Dr. Richard Simon
Associate Director, Division of Cancer Treatment and Diagnosis
Director, Biometric Research Program
Chief, Computational & Systems Biology Branch
Richard Simon, D.Sc., leads the Biometric Research Program and is chief of the Computational & Systems Biology Branch. He holds a doctoral degree in Applied Mathematics & Computer Science from Washington University in St. Louis Mo. He has developed many of the statistical methods used in cancer clinical trials including dynamically stratified randomization, optimal 2 stage phase 2 clinical trial designs, accelerated titration phase 1 designs, stochastic curtailment for futility monitoring, tests of qualitative treatment by covariate interactions, predictive biomarker based enrichment designs, adaptive biomarker driven clinical trial designs and Bayesian methods for subset analysis, factorial clinical trials, and active control clinical trials. Dr. Simon is a leader in the development and use of predictive biomarkers in therapeutic research.
In 1998 Dr. Simon established a multidisciplinary group of statistical, computational and biological scientists to develop and apply methods for the application of high-dimensional genomic data to cancer research. This group expanded over the years and became the Computational & Systems Biology Branch. Dr. Simon has received laboratory training in genomics and cell biology at Cold Spring Harbor Laboratory and at the NIH FAES. Dr, Simon has published many papers on the analysis of genomic data and has trained many postdoctoral fellows in computational and statistical cancer genomics. Dr. Simon is the architect of software that empowers biologists and pharmacologists to analyze and interpret genome-wide data including BRB-ArrayTools and the Translational Pharmacology Workbench. BRB ArrayTools has over 15,000 registered users in 65 countries and has been cited in over 2000 publications.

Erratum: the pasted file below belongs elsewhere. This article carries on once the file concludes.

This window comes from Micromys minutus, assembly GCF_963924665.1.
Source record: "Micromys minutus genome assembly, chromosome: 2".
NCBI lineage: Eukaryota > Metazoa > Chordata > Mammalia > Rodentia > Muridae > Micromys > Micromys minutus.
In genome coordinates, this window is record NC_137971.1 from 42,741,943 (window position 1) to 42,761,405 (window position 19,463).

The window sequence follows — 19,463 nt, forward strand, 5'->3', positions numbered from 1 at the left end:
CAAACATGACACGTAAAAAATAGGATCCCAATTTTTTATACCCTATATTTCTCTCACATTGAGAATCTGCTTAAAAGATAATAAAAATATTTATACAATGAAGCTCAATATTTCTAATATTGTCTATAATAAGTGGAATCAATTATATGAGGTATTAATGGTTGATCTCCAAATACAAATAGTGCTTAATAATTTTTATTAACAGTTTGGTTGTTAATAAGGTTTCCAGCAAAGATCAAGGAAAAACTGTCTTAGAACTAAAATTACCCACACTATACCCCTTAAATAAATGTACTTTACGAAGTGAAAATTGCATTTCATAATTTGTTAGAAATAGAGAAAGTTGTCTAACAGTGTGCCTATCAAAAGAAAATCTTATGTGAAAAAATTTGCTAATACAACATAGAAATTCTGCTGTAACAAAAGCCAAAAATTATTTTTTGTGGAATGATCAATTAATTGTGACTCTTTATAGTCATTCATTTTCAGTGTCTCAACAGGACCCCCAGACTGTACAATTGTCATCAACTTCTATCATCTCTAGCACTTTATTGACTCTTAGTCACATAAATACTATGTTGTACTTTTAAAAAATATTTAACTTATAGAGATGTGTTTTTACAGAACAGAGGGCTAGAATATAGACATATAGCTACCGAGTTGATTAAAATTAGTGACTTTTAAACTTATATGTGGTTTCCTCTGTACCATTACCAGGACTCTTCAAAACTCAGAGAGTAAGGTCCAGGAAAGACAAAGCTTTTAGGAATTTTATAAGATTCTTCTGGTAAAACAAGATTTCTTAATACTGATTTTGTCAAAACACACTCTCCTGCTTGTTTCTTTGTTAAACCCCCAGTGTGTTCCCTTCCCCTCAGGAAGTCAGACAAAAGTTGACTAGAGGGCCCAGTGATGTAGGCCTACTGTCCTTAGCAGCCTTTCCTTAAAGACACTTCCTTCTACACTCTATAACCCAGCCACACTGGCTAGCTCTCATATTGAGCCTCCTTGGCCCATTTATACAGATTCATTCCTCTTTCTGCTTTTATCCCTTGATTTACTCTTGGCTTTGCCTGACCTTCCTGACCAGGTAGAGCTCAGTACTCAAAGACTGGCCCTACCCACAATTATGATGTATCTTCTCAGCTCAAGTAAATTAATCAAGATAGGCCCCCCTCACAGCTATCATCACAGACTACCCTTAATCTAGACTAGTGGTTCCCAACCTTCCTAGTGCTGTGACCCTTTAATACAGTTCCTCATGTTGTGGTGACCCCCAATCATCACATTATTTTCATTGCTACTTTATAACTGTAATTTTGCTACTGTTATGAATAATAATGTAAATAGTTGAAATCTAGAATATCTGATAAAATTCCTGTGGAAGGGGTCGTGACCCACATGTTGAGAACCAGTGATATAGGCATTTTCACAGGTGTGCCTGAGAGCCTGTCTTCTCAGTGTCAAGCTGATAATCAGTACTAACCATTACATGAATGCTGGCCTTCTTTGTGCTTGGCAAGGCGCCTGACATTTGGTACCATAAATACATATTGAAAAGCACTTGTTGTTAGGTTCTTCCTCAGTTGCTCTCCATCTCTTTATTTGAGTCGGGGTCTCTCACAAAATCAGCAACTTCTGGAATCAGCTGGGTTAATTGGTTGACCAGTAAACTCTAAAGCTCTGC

Dr. Simon is an elected fellow of the American Statistical Association and a former member of the FDA Oncologic Drug Advisory Committee. He received the 2013 Karl Peace Award from the American Statistical Association for "outstanding statistical contributions for the benefit of society".
I am interested in using genome-wide technologies to understand the earliest steps of oncogenesis; to identify the cell type of origin of human tumors and the founder somatic genomic alterations which drive tumor evolution and generate genomic heterogeneity. I am also interested in using genome-wide data to better understand drug and immune cell interactions with tumors and the strategies that tumors use to survive such interventions. I am interested in creating a tightly integrated team of cancer biologists, computational biologists and informaticists to develop novel strategies for using state-of-the-art biotechnology to better understand tumor invasion and to devise more effective treatment strategies. Finally, I am interested in developing novel clinical trial designs which enhance progress in developing more effective treatments.
Simon R, Paik S, Hayes DH. Use of archived specimens in evaluation of prognostic and predictive biomarkers. Journal of the National Cancer Institute 101(21):1-7, 2009.
Freidlin B, Jiang W, Simon R. The cross-validated adaptive signature design. Clinical Cancer Research 16:691-8, 2010.
Subramanian J, Simon R. Gene expression-based prognostic signatures in lung cancer: Ready for clinical use? Journal of the National Cancer Institute 102:464-74, 2010.